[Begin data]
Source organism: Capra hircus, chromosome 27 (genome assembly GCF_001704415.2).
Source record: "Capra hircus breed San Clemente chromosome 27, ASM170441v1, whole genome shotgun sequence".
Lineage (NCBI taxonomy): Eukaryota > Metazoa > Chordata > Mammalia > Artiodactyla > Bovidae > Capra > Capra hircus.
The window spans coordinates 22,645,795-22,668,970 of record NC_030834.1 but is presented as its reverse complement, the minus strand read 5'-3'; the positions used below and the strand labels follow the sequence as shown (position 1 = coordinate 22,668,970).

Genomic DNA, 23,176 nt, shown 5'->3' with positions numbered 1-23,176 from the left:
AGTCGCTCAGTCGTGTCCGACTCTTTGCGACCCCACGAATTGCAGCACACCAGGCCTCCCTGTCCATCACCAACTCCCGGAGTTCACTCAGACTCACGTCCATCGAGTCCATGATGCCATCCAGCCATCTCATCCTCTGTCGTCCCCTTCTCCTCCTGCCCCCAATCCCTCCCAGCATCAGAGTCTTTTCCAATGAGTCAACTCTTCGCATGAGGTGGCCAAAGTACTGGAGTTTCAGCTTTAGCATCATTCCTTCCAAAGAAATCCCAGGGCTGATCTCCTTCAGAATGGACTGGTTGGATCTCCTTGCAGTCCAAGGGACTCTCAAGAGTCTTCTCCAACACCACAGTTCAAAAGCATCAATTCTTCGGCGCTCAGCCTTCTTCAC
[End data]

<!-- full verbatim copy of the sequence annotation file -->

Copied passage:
Source organism: Capra hircus, chromosome 27 (genome assembly GCF_001704415.2).
Source record: "Capra hircus breed San Clemente chromosome 27, ASM170441v1, whole genome shotgun sequence".
Lineage (NCBI taxonomy): Eukaryota > Metazoa > Chordata > Mammalia > Artiodactyla > Bovidae > Capra > Capra hircus.
The window spans coordinates 22,645,795-22,668,970 of record NC_030834.1 but is presented as its reverse complement, the minus strand read 5'-3'; the positions used below and the strand labels follow the sequence as shown (position 1 = coordinate 22,668,970).

Genomic DNA, 23,176 nt, shown 5'->3' with positions numbered 1-23,176 from the left:
AGTCGCTCAGTCGTGTCCGACTCTTTGCGACCCCACGAATTGCAGCACACCAGGCCTCCCTGTCCATCACCAACTCCCGGAGTTCACTCAGACTCACGTCCATCGAGTCCATGATGCCATCCAGCCATCTCATCCTCTGTCGTCCCCTTCTCCTCCTGCCCCCAATCCCTCCCAGCATCAGAGTCTTTTCCAATGAGTCAACTCTTCGCATGAGGTGGCCAAAGTACTGGAGTTTCAGCTTTAGCATCATTCCTTCCAAAGAAATCCCAGGGCTGATCTCCTTCAGAATGGACTGGTTGGATCTCCTTGCAGTCCAAGGGACTCTCAAGAGTCTTCTCCAACACCACAGTTCAAAAGCATCAATTCTTCGGCGCTCAGCCTTCTTCAC